Personal Injury Cases: History of the American Rule – Part 2

January 30, 2012 by

 For personal injury cases and other civil litigation in the United States, both parties pay for their own attorney fees. This concept is referred to as the American Rule, and it is a principle that our country was founded on. This has come under threat recently, which is something I take seriously as a Houston personal injury lawyer, so I thought I’d cover a brief history of this concept’s beginnings and explain its importance.

 Costs for Personal Injury Cases and Other Civil Matters Post-Revolution

 Before the American Revolution, the colonies regulated how much a winning party could recover and also how much an attorney could charge clients. This regulation of their fees may have actually been an attempt to reduce the number of attorneys practicing law, since this was a time of anti-lawyer sentiment when we even went so far as attempting to ban the practice of law by lawyers!

 After the Revolution, lawyers fought the laws that stipulated how much they could charge their clients, and by the 1820s and 1830s, there were large discrepancies between “cost awards” that the loser was asked the pay and the actual attorney costs that the winner had paid. Attorney’s fees grew, but the recovery costs remained stagnant, so those pursuing personal injury cases and other civil litigation issues recognized that not all of their attorney’s fees would be recovered, even if the case was won.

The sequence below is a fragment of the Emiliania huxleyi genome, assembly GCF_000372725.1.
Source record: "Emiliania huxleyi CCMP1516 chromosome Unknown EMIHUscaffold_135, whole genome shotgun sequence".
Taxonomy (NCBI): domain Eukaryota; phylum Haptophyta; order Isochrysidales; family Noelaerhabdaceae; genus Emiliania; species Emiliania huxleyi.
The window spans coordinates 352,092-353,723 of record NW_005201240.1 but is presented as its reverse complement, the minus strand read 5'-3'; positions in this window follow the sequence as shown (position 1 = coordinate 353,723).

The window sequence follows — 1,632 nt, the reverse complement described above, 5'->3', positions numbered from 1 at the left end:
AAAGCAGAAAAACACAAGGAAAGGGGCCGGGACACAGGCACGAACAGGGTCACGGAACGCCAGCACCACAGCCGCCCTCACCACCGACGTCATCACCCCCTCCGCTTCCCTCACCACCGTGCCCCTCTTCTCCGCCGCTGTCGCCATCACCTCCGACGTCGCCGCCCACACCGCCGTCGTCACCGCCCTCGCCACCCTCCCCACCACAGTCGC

By the 1840s and 1850s, the American Rule was set. The Field Code of civil procedures stated that the “measure of such compensation shall be left to the agreement, express or implied, of the parties,” which meant that attorney’s fees would no longer be regulated. It prescribed nominal attorney’s fees that could be recovered as penalties against the losing party, which would be set on a state-by-state basis. In this way, plaintiffs would be protected against losing money just for seeking out justice for themselves. And in fact, most personal injury lawyers provide their services on a contingent basis, meaning that they are only paid if they win the case. This means that a plaintiff can pursue justice against a large corporation or wealthy individuals without fear of being burdened with exorbitant legal fees if the case is lost.

 Today, the American Rule is still followed, despite threats and attacks to the principle over the years. As a Houston personal injury lawyer, I believe it is in the best interest of those pursuing or defending against personal injury cases or other civil matters that the Rule remains strong.

 If you or a loved one have been injured in an accident, contact Marc Whitehead, a board certified personal injury attorney in Houston, Texas or download our free ebook.